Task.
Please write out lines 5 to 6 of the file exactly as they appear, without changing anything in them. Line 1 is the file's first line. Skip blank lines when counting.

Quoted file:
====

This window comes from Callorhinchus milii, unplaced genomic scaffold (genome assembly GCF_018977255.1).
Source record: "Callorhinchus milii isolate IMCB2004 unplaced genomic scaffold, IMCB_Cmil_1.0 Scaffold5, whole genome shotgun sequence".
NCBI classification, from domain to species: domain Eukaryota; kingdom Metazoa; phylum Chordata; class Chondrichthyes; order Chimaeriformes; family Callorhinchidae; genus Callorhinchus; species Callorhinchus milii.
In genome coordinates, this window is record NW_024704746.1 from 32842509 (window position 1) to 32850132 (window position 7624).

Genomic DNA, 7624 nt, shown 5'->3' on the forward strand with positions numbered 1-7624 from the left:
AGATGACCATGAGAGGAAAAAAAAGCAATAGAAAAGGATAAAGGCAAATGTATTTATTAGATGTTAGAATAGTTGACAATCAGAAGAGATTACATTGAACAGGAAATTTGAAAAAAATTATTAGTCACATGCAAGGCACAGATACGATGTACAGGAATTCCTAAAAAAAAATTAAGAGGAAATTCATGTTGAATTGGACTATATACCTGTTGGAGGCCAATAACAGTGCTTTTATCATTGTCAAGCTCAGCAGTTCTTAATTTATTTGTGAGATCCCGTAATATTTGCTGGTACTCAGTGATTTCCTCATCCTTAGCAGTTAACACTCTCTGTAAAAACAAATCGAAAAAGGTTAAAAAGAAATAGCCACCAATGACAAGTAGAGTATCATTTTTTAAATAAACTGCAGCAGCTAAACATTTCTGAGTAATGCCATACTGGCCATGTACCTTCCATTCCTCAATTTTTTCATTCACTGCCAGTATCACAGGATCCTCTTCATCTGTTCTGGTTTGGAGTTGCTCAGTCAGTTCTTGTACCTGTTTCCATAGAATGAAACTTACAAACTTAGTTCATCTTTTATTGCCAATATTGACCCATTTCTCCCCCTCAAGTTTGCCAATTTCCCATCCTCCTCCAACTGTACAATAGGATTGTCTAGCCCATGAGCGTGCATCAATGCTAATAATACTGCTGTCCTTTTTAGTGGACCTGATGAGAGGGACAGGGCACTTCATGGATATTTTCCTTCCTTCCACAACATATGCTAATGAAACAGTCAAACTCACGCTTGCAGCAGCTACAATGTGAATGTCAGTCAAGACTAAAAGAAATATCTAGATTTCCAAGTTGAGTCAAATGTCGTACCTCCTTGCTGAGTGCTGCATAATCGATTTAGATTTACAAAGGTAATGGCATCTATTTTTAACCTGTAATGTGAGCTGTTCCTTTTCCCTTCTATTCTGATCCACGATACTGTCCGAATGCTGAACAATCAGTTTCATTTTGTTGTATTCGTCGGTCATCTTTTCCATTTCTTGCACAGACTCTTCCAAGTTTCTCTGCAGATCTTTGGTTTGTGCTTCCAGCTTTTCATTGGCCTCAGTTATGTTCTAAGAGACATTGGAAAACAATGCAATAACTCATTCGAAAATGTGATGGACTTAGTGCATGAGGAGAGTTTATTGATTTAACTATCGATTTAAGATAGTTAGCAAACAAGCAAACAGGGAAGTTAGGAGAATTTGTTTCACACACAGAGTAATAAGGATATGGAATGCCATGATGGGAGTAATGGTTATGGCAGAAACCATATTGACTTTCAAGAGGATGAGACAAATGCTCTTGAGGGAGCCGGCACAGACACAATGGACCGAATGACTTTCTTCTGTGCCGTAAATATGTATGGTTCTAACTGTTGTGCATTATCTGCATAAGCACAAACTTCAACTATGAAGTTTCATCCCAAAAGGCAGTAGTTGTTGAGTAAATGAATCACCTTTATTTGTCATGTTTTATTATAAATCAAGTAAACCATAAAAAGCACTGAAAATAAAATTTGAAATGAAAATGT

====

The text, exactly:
Genomic DNA, 7624 nt, shown 5'->3' on the forward strand with positions numbered 1-7624 from the left:
AGATGACCATGAGAGGAAAAAAAAGCAATAGAAAAGGATAAAGGCAAATGTATTTATTAGATGTTAGAATAGTTGACAATCAGAAGAGATTACATTGAACAGGAAATTTGAAAAAAATTATTAGTCACATGCAAGGCACAGATACGATGTACAGGAATTCCTAAAAAAAAATTAAGAGGAAATTCATGTTGAATTGGACTATATACCTGTTGGAGGCCAATAACAGTGCTTTTATCATTGTCAAGCTCAGCAGTTCTTAATTTATTTGTGAGATCCCGTAATATTTGCTGGTACTCAGTGATTTCCTCATCCTTAGCAGTTAACACTCTCTGTAAAAACAAATCGAAAAAGGTTAAAAAGAAATAGCCACCAATGACAAGTAGAGTATCATTTTTTAAATAAACTGCAGCAGCTAAACATTTCTGAGTAATGCCATACTGGCCATGTACCTTCCATTCCTCAATTTTTTCATTCACTGCCAGTATCACAGGATCCTCTTCATCTGTTCTGGTTTGGAGTTGCTCAGTCAGTTCTTGTACCTGTTTCCATAGAATGAAACTTACAAACTTAGTTCATCTTTTATTGCCAATATTGACCCATTTCTCCCCCTCAAGTTTGCCAATTTCCCATCCTCCTCCAACTGTACAATAGGATTGTCTAGCCCATGAGCGTGCATCAATGCTAATAATACTGCTGTCCTTTTTAGTGGACCTGATGAGAGGGACAGGGCACTTCATGGATATTTTCCTTCCTTCCACAACATATGCTAATGAAACAGTCAAACTCACGCTTGCAGCAGCTACAATGTGAATGTCAGTCAAGACTAAAAGAAATATCTAGATTTCCAAGTTGAGTCAAATGTCGTACCTCCTTGCTGAGTGCTGCATAATCGATTTAGATTTACAAAGGTAATGGCATCTATTTTTAACCTGTAATGTGAGCTGTTCCTTTTCCCTTCTATTCTGATCCACGATACTGTCCGAATGCTGAACAATCAGTTTCATTTTGTTGTATTCGTCGGTCATCTTTTCCATTTCTTGCACAGACTCTTCCAAGTTTCTCTGCAGATCTTTGGTTTGTGCTTCCAGCTTTTCATTGGCCTCAGTTATGTTCTAAGAGACATTGGAAAACAATGCAATAACTCATTCGAAAATGTGATGGACTTAGTGCATGAGGAGAGTTTATTGATTTAACTATCGATTTAAGATAGTTAGCAAACAAGCAAACAGGGAAGTTAGGAGAATTTGTTTCACACACAGAGTAATAAGGATATGGAATGCCATGATGGGAGTAATGGTTATGGCAGAAACCATATTGACTTTCAAGAGGATGAGACAAATGCTCTTGAGGGAGCCGGCACAGACACAATGGACCGAATGACTTTCTTCTGTGCCGTAAATATGTATGGTTCTAACTGTTGTGCATTATCTGCATAAGCACAAACTTCAACTATGAAGTTTCATCCCAAAAGGCAGTAGTTGTTGAGTAAATGAATCACCTTTATTTGTCATGTTTTATTATAAATCAAGTAAACCATAAAAAGCACTGAAAATAAAATTTGAAATGAAAATGT